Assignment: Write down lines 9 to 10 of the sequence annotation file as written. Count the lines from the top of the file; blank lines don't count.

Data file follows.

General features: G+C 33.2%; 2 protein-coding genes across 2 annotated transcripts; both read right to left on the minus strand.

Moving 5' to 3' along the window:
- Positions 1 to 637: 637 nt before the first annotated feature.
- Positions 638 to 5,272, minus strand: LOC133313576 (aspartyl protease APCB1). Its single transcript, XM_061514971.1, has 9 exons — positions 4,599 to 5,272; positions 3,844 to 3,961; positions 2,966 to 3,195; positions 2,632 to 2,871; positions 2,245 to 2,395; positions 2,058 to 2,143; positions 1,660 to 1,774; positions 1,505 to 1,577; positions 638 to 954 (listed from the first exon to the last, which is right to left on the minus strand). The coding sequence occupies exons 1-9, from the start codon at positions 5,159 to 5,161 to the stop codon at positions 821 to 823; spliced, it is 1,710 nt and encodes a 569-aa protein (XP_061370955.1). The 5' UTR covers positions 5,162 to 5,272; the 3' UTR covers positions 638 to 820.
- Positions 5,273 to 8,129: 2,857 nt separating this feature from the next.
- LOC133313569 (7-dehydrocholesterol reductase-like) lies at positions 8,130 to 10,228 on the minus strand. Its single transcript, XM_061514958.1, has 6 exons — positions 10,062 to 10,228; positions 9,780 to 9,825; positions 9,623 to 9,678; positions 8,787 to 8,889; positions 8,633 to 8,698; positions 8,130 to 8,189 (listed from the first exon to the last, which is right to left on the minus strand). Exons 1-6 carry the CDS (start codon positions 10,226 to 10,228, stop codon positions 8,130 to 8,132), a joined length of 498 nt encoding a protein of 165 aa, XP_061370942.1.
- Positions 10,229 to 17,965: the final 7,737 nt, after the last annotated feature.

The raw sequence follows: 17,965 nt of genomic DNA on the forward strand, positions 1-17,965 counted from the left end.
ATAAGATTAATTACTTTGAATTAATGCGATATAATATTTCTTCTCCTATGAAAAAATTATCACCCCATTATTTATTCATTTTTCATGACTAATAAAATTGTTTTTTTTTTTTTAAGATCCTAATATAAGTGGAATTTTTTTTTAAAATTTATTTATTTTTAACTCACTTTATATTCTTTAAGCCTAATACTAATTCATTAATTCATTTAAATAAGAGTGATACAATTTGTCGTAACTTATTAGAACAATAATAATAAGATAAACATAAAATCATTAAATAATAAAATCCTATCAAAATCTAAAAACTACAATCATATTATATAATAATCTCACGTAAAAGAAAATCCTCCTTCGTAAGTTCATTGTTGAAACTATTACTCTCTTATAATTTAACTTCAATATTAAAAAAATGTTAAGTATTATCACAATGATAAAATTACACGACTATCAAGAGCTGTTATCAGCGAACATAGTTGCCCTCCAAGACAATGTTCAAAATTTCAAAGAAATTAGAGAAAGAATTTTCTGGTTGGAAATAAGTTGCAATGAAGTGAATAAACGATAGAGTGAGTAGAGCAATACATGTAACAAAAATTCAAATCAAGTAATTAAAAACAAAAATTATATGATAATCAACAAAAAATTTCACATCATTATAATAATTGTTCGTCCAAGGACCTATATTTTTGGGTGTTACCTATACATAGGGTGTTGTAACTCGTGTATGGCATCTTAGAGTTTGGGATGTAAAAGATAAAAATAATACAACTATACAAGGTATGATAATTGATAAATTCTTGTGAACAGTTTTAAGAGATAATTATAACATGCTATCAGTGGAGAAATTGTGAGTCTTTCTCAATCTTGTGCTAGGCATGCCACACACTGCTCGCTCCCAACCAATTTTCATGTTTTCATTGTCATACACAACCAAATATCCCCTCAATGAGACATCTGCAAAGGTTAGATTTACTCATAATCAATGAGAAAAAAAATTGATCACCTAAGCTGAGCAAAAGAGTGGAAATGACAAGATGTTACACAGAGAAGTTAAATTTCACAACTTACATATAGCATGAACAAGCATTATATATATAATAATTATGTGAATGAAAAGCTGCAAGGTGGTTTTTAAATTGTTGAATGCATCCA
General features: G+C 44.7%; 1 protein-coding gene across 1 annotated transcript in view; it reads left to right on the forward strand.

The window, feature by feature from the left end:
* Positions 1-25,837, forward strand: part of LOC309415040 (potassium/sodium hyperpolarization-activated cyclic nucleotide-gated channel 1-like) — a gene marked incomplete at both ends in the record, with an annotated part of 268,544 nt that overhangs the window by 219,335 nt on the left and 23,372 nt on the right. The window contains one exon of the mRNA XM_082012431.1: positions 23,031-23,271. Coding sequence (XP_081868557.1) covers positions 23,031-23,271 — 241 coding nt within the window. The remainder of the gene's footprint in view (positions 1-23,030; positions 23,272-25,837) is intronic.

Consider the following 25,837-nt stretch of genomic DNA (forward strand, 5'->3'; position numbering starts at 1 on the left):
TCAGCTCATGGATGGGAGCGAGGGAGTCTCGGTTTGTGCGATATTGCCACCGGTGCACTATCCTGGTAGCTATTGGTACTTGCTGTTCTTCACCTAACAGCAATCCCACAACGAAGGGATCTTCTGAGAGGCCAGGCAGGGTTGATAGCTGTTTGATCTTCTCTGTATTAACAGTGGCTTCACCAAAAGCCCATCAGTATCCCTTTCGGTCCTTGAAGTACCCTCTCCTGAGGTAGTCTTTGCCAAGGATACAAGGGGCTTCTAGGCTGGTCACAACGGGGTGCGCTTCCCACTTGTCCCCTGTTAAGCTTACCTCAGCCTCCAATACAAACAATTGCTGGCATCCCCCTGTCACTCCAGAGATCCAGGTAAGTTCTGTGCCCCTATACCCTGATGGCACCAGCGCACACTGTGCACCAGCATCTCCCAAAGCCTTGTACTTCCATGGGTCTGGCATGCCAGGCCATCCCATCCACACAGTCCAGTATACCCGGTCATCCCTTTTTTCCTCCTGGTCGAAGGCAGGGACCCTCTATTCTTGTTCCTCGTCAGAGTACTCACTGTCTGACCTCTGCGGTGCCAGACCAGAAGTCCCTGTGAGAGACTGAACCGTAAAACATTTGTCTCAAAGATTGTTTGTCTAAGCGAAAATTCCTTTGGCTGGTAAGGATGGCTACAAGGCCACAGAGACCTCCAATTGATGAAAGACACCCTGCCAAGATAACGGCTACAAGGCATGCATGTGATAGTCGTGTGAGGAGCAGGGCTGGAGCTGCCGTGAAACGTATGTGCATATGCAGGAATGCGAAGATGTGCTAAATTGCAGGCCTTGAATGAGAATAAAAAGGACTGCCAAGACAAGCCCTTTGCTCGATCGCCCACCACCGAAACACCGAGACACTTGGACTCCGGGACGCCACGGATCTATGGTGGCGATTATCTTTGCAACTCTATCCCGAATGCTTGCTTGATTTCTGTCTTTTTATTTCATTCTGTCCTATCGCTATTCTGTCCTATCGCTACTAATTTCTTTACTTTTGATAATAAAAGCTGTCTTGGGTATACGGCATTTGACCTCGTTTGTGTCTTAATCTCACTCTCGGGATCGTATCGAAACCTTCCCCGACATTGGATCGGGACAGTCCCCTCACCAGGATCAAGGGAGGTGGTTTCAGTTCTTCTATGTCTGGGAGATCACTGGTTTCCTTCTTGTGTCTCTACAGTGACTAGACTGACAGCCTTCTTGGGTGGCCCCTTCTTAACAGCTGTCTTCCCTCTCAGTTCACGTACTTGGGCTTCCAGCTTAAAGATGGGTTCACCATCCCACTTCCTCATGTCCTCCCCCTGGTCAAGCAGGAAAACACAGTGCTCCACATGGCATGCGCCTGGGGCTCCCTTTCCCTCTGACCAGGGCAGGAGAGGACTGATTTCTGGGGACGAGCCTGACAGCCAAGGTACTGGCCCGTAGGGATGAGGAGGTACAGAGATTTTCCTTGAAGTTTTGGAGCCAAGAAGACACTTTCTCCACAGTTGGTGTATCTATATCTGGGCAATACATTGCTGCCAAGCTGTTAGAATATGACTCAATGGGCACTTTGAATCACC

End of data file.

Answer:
ATAAGATTAATTACTTTGAATTAATGCGATATAATATTTCTTCTCCTATGAAAAAATTATCACCCCATTATTTATTCATTTTTCATGACTAATAAAATTGTTTTTTTTTTTTTAAGATCCTAATATAAGTGGAATTTTTTTTTAAAATTTATTTATTTTTAACTCACTTTATATTCTTTAAGCCTAATACTAATTCATTAATTCATTTAAATAAGAGTGATACAATTTGTCGTAACTTATTAGAACAATAATAATAAGATAAACATAAAATCATTAAATAATAAAATCCTATCAAAATCTAAAAACTACAATCATATTATATAATAATCTCACGTAAAAGAAAATCCTCCTTCGTAAGTTCATTGTTGAAACTATTACTCTCTTATAATTTAACTTCAATATTAAAAAAATGTTAAGTATTATCACAATGATAAAATTACACGACTATCAAGAGCTGTTATCAGCGAACATAGTTGCCCTCCAAGACAATGTTCAAAATTTCAAAGAAATTAGAGAAAGAATTTTCTGGTTGGAAATAAGTTGCAATGAAGTGAATAAACGATAGAGTGAGTAGAGCAATACATGTAACAAAAATTCAAATCAAGTAATTAAAAACAAAAATTATATGATAATCAACAAAAAATTTCACATCATTATAATAATTGTTCGTCCAAGGACCTATATTTTTGGGTGTTACCTATACATAGGGTGTTGTAACTCGTGTATGGCATCTTAGAGTTTGGGATGTAAAAGATAAAAATAATACAACTATACAAGGTATGATAATTGATAAATTCTTGTGAACAGTTTTAAGAGATAATTATAACATGCTATCAGTGGAGAAATTGTGAGTCTTTCTCAATCTTGTGCTAGGCATGCCACACACTGCTCGCTCCCAACCAATTTTCATGTTTTCATTGTCATACACAACCAAATATCCCCTCAATGAGACATCTGCAAAGGTTAGATTTACTCATAATCAATGAGAAAAAAAATTGATCACCTAAGCTGAGCAAAAGAGTGGAAATGACAAGATGTTACACAGAGAAGTTAAATTTCACAACTTACATATAGCATGAACAAGCATTATATATATAATAATTATGTGAATGAAAAGCTGCAAGGTGGTTTTTAAATTGTTGAATGCATCCA
General features: G+C 44.7%; 1 protein-coding gene across 1 annotated transcript in view; it reads left to right on the forward strand.